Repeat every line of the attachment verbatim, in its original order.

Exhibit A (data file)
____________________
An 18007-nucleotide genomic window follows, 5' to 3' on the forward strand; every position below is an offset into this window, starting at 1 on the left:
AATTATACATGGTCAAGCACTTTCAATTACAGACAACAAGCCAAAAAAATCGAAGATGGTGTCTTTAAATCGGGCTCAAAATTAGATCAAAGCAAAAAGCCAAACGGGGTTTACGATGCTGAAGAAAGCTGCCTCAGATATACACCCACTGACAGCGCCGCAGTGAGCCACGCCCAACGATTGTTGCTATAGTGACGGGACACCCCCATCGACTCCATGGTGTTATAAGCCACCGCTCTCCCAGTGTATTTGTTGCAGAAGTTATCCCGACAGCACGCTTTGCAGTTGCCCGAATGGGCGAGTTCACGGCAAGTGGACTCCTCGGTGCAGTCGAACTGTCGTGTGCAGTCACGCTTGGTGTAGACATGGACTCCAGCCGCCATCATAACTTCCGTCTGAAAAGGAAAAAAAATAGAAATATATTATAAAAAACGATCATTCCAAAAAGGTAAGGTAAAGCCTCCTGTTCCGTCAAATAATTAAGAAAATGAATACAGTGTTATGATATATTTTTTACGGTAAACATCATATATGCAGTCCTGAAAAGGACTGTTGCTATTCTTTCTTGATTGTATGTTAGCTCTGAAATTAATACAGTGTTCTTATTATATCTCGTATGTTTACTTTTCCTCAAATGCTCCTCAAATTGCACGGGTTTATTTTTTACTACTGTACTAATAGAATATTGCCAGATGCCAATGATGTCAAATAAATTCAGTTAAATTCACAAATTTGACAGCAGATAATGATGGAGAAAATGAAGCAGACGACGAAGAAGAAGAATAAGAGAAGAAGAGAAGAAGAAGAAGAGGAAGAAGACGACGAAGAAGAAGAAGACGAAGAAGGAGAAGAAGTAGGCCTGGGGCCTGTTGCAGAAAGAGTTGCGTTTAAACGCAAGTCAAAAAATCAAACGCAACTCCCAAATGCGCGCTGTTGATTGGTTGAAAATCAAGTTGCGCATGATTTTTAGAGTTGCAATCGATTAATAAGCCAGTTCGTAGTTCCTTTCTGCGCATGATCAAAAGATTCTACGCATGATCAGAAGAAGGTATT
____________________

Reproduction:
An 18007-nucleotide genomic window follows, 5' to 3' on the forward strand; every position below is an offset into this window, starting at 1 on the left:
AATTATACATGGTCAAGCACTTTCAATTACAGACAACAAGCCAAAAAAATCGAAGATGGTGTCTTTAAATCGGGCTCAAAATTAGATCAAAGCAAAAAGCCAAACGGGGTTTACGATGCTGAAGAAAGCTGCCTCAGATATACACCCACTGACAGCGCCGCAGTGAGCCACGCCCAACGATTGTTGCTATAGTGACGGGACACCCCCATCGACTCCATGGTGTTATAAGCCACCGCTCTCCCAGTGTATTTGTTGCAGAAGTTATCCCGACAGCACGCTTTGCAGTTGCCCGAATGGGCGAGTTCACGGCAAGTGGACTCCTCGGTGCAGTCGAACTGTCGTGTGCAGTCACGCTTGGTGTAGACATGGACTCCAGCCGCCATCATAACTTCCGTCTGAAAAGGAAAAAAAATAGAAATATATTATAAAAAACGATCATTCCAAAAAGGTAAGGTAAAGCCTCCTGTTCCGTCAAATAATTAAGAAAATGAATACAGTGTTATGATATATTTTTTACGGTAAACATCATATATGCAGTCCTGAAAAGGACTGTTGCTATTCTTTCTTGATTGTATGTTAGCTCTGAAATTAATACAGTGTTCTTATTATATCTCGTATGTTTACTTTTCCTCAAATGCTCCTCAAATTGCACGGGTTTATTTTTTACTACTGTACTAATAGAATATTGCCAGATGCCAATGATGTCAAATAAATTCAGTTAAATTCACAAATTTGACAGCAGATAATGATGGAGAAAATGAAGCAGACGACGAAGAAGAAGAATAAGAGAAGAAGAGAAGAAGAAGAAGAGGAAGAAGACGACGAAGAAGAAGAAGACGAAGAAGGAGAAGAAGTAGGCCTGGGGCCTGTTGCAGAAAGAGTTGCGTTTAAACGCAAGTCAAAAAATCAAACGCAACTCCCAAATGCGCGCTGTTGATTGGTTGAAAATCAAGTTGCGCATGATTTTTAGAGTTGCAATCGATTAATAAGCCAGTTCGTAGTTCCTTTCTGCGCATGATCAAAAGATTCTACGCATGATCAGAAGAAGGTATT